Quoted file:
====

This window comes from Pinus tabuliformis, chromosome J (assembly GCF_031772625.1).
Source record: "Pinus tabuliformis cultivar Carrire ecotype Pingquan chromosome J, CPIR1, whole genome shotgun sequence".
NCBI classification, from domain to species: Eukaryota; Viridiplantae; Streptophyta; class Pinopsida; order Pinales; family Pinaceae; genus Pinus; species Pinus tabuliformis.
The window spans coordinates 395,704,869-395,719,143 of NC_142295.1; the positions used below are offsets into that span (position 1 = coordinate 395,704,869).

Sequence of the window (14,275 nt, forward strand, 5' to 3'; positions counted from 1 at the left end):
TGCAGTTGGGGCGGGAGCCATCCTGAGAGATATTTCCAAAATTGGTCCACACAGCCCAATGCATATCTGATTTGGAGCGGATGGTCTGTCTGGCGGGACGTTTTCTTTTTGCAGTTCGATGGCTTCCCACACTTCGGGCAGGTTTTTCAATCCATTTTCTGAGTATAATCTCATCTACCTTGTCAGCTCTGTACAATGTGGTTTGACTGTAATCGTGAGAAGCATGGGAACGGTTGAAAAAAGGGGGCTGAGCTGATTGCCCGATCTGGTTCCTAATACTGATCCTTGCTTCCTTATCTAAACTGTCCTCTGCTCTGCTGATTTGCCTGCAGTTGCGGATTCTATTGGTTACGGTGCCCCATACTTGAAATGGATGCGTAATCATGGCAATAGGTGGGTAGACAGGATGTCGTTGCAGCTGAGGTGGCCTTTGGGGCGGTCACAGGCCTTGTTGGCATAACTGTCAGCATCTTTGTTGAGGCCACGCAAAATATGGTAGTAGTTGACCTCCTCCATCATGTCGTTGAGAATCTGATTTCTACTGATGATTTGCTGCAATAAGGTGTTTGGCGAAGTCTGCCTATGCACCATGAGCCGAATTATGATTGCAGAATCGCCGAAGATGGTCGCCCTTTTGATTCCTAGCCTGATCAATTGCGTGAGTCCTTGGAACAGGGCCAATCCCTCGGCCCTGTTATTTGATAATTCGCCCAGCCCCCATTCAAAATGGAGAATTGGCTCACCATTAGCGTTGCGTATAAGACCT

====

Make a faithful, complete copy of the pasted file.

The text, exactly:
This window comes from Pinus tabuliformis, chromosome J (assembly GCF_031772625.1).
Source record: "Pinus tabuliformis cultivar Carrire ecotype Pingquan chromosome J, CPIR1, whole genome shotgun sequence".
NCBI classification, from domain to species: Eukaryota; Viridiplantae; Streptophyta; class Pinopsida; order Pinales; family Pinaceae; genus Pinus; species Pinus tabuliformis.
The window spans coordinates 395,704,869-395,719,143 of NC_142295.1; the positions used below are offsets into that span (position 1 = coordinate 395,704,869).

Sequence of the window (14,275 nt, forward strand, 5' to 3'; positions counted from 1 at the left end):
TGCAGTTGGGGCGGGAGCCATCCTGAGAGATATTTCCAAAATTGGTCCACACAGCCCAATGCATATCTGATTTGGAGCGGATGGTCTGTCTGGCGGGACGTTTTCTTTTTGCAGTTCGATGGCTTCCCACACTTCGGGCAGGTTTTTCAATCCATTTTCTGAGTATAATCTCATCTACCTTGTCAGCTCTGTACAATGTGGTTTGACTGTAATCGTGAGAAGCATGGGAACGGTTGAAAAAAGGGGGCTGAGCTGATTGCCCGATCTGGTTCCTAATACTGATCCTTGCTTCCTTATCTAAACTGTCCTCTGCTCTGCTGATTTGCCTGCAGTTGCGGATTCTATTGGTTACGGTGCCCCATACTTGAAATGGATGCGTAATCATGGCAATAGGTGGGTAGACAGGATGTCGTTGCAGCTGAGGTGGCCTTTGGGGCGGTCACAGGCCTTGTTGGCATAACTGTCAGCATCTTTGTTGAGGCCACGCAAAATATGGTAGTAGTTGACCTCCTCCATCATGTCGTTGAGAATCTGATTTCTACTGATGATTTGCTGCAATAAGGTGTTTGGCGAAGTCTGCCTATGCACCATGAGCCGAATTATGATTGCAGAATCGCCGAAGATGGTCGCCCTTTTGATTCCTAGCCTGATCAATTGCGTGAGTCCTTGGAACAGGGCCAATCCCTCGGCCCTGTTATTTGATAATTCGCCCAGCCCCCATTCAAAATGGAGAATTGGCTCACCATTAGCGTTGCGTATAAGACCT